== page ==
Motorcycles have become ever-increasing throughout the United States. Many people find a motorcycle ride exhilarating. Motorcycles and other two-wheeled transport systems like scooters and mopeds have quick options for many Americans. 

In Florida alone, the Insurance Institute for Highway Safety puts the number of registered motorcycles in Florida at 645,012 as of 2021. California and Florida have the largest number of registered motorcycles by large margins. But a short ride on a motorcycle can easily become a tragedy if an accident occurs. It can be detrimental for the motorcyclist and the person who suffered a collision. 

According to Traffic Safety, Facts 2016 prepared National Highway Traffic Safety Administration (NHTSA)

  • In 2016, there were 5,286 motorcyclists killed—a 5.1-percent increase from the 5,029 motorcyclists killed in 2015.
  • Per vehicle miles traveled in 2016, motorcyclist fatalities occurred nearly 28 times more frequently than passenger car occupant fatalities in traffic crashes.
  • Twenty-seven percent of motorcycle riders involved in fatal crashes in 2016 were riding without valid motorcycle licenses.
  • Motorcycle riders killed in traffic crashes at night were three times more frequently alcohol-impaired than those killed during the day in 2016.
  • NHTSA estimates that helmets saved 1,859 motorcyclists’ lives in 2016 and that 802 more lives could have been saved if all motorcyclists had worn helmets.

Sometimes pedestrians can contribute to a motorcycle accident due to certain habits like not paying attention, crossing at the wrong place, and texting while on the road. Pedestrians have to pay attention to avoid getting into an accident.

Types of Motorcycles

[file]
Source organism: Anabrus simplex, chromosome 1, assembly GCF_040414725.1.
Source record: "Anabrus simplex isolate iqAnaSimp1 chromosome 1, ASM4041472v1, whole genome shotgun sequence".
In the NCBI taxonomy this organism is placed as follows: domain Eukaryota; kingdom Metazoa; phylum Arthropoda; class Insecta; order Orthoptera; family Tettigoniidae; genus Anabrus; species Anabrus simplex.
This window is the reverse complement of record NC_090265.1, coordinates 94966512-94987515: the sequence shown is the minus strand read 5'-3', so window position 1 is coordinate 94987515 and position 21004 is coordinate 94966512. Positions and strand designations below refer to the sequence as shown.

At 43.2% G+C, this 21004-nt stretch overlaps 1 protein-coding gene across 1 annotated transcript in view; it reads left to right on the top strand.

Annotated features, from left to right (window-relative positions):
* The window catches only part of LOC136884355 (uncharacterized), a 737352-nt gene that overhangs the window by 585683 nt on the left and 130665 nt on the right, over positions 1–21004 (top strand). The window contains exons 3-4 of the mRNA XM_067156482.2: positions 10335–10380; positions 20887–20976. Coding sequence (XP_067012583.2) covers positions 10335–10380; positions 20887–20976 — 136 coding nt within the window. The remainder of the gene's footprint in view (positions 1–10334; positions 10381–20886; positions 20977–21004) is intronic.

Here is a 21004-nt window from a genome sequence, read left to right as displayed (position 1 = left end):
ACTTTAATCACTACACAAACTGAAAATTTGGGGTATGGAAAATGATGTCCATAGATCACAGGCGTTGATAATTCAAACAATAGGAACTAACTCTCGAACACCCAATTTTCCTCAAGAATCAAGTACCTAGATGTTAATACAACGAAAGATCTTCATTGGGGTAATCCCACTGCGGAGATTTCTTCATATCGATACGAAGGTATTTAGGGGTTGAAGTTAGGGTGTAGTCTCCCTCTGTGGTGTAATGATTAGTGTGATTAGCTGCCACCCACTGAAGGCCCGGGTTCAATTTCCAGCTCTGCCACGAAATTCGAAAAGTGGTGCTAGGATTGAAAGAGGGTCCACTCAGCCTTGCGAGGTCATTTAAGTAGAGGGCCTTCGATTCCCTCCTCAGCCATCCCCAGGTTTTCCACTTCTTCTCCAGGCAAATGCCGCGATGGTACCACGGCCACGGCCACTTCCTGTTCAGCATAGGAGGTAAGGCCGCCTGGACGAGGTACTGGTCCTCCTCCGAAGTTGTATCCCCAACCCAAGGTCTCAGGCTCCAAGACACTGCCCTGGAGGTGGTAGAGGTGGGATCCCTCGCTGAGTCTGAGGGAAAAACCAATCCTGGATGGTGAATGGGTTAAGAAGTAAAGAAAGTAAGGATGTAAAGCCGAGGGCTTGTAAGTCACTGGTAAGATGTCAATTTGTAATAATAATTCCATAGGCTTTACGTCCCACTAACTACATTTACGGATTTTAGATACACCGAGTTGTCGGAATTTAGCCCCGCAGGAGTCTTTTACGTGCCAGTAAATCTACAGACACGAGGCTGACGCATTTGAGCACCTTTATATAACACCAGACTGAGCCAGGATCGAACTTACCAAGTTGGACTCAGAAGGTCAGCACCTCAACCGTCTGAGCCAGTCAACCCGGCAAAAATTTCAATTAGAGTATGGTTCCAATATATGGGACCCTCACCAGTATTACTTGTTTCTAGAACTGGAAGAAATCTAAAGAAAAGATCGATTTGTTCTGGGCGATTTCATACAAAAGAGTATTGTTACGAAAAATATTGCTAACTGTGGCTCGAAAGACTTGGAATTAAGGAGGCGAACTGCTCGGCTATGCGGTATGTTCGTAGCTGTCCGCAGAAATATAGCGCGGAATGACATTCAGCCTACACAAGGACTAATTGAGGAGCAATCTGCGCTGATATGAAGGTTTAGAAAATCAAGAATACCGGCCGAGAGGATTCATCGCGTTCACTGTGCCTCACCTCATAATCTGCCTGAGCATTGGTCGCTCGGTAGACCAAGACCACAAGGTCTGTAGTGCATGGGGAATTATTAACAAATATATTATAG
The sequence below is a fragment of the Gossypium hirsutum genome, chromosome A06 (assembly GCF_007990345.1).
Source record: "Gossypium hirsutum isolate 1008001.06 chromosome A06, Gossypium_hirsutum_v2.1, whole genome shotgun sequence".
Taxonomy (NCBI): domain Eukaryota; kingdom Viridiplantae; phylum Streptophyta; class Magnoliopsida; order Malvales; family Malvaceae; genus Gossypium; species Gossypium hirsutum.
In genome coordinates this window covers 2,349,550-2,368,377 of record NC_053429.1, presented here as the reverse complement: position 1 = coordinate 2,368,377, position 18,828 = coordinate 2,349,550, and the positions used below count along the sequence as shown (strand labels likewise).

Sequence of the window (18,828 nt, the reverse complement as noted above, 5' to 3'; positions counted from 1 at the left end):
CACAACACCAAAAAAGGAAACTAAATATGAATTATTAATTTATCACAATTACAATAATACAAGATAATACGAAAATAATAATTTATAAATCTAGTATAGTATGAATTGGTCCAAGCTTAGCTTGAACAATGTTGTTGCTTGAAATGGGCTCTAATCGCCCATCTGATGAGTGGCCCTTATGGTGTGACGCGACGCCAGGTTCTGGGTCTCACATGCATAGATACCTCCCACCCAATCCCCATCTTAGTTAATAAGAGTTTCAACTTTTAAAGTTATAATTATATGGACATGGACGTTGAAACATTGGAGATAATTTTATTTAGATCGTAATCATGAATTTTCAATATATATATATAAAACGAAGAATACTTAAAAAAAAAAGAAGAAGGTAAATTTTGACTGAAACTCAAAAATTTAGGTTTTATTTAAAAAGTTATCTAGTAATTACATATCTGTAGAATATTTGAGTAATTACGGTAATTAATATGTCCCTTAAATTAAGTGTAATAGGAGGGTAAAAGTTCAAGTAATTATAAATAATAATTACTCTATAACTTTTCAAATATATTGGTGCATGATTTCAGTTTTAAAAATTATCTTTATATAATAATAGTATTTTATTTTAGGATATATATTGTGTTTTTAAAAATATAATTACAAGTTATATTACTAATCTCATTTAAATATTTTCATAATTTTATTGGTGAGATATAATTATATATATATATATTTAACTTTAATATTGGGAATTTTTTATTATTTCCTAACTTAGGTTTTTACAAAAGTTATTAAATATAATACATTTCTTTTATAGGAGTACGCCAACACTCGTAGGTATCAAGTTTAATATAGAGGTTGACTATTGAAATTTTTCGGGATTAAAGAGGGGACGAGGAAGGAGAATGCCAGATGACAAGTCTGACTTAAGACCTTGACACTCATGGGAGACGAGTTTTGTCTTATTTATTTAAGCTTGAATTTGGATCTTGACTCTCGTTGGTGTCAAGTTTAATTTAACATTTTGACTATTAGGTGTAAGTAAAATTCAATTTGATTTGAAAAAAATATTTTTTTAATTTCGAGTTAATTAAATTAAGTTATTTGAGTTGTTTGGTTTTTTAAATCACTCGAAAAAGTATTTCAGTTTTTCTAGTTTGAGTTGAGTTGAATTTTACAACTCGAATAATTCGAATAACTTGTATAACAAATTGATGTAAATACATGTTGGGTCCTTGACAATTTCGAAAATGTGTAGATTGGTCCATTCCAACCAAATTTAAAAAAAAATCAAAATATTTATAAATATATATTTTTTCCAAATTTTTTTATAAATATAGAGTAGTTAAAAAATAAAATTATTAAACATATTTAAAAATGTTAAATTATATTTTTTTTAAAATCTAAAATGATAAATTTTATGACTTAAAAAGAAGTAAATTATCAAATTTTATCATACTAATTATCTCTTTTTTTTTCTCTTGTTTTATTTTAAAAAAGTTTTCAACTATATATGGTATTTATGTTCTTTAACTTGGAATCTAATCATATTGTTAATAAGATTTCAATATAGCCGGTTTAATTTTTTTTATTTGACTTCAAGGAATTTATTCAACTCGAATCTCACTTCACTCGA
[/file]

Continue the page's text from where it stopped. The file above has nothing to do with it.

The Insurance Institute for Highway Safety puts a list of types of motorcycles. 

  • Chopper-style motorcycles
  • Standard motorcycles
  • Cruiser motorcycles
  • Touring motorcycles
  • Sport-touring motorcycles
  • Unclad sport motorcycles
  • Sport motorcycles
  • Super-sport motorcycles
  • Dual-purpose motorcycles
  • Scooters

Common Injuries from a Motorcycle Accident

  • Head injuries
  • Neck injuries
  • Fractures
  • Sprain and strains
  • Bruises and abrasion
  • Broken bones, joints, ribs
  • Nervous system malfunctioning 

Several serious injuries can arise in a motorcycle accident. These injuries are also common in accidents involving two-wheelers like scooters and mopeds. Head injuries cover brain injuries, brain damage, concussions, skull fracture, hemorrhage, edema, and intracranial hematoma (ICH).

A common but serious injury in two-wheeled vehicle accidents, particularly motorbike accidents, is a biker’s arm. A biker’s arm is nerve damage caused when the motorcycle lands on the biker’s arm. This nerve damage can result in complete or partial paralysis of the hand or arm. Biker’s arm is also called the rider’s arm. Biker’s or rider’s arm can also happen where the biker lands on their arm rather than on the face or vital organs.